The question of “Who am I to judge?” is a posture taken, usually by a morally inclined man, after the initial judgment. I would say it is a posture of avoidance mixed with compassion.

          I do not deny that a totally compassionate man may see the deceiver for what he is and disregard the blemish. But he would not pose the question… as he would not be aware of self — the “I” — in the ordinary sense.

          If we do not judge — which, in my view, is improbable if we care — then we must be silent.

          • Yes, ‘who are we to judge’ is a judgment. I need to sift through this a little more. The ‘superficial’ tag bothers me.

            • edgar lores says:

              1. I think you are alright.

              2. Many approach you for help. They come with their tales which may contain some “superficial” elaborations but have kernels of truth. The elaborations are to make the stories plausible and acceptable, and perhaps to conceal something shameful.

              3. The tales are mere pretexts for the needs which are genuine or, at least, most of which are genuine. And with so many requests, there is no longer a need to discern. You would bypass the pretexts – without judgment — and respond, rightly and directly, with compassion to the needs.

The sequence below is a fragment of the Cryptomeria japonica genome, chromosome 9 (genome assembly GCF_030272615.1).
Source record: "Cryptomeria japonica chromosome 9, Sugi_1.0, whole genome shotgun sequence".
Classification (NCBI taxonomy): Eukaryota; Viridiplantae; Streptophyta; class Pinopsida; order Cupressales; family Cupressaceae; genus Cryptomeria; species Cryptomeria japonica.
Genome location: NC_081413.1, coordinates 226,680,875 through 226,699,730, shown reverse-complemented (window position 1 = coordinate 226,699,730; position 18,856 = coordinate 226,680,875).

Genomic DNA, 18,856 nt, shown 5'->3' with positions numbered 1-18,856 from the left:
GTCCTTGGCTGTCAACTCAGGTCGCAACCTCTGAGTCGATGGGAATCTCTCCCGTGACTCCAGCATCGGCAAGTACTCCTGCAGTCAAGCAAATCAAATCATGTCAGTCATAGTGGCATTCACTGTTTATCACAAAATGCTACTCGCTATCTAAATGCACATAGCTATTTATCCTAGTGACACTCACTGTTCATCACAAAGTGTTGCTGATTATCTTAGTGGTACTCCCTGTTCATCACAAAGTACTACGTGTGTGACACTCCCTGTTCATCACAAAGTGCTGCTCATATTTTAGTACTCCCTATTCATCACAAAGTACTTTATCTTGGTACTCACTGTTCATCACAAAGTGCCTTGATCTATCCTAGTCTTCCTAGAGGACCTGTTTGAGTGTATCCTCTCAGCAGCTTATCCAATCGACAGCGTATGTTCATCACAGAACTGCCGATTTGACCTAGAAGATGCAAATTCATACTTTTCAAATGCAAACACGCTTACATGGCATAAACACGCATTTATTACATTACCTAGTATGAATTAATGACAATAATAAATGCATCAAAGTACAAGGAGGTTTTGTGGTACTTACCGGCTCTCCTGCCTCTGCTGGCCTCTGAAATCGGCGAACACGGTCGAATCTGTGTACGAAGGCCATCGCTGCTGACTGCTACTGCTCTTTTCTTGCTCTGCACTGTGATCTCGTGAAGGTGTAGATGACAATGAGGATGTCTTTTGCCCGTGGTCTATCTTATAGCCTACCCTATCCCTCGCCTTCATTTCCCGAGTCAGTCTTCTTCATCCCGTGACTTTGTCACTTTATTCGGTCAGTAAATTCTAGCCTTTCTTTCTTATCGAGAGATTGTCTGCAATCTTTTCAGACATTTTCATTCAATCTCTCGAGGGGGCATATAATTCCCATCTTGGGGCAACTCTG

4. It is true there is ignorance in the requests for help, but that is how our society operates at the moment. Transactions are carried informally at the personal level. In a more structured society, the requests would be directed at a bank but the formalities would include not only character assessments but also collaterals, interest rates, and payment schedules.

              5. At the level of kin and perhaps neighbors, this informal transactional interchange is acceptable. And it says something that you have arrived at a conclusion that there is more ignorance than deceit. (Credit to the missus?)

              6. However, to project this state of affairs to the national level, wherein the manipulations of politicians are taken to be genuine expressions of community need without any attachment of personal need, is a bit perhaps too trusting.

              • Haha, yes, thanks for saving me the think load. Point 5 gets right to it, and, indeed, credit to the missus. And I agree we should expect leaders to rise above both ignorance and manipulations, but they don’t.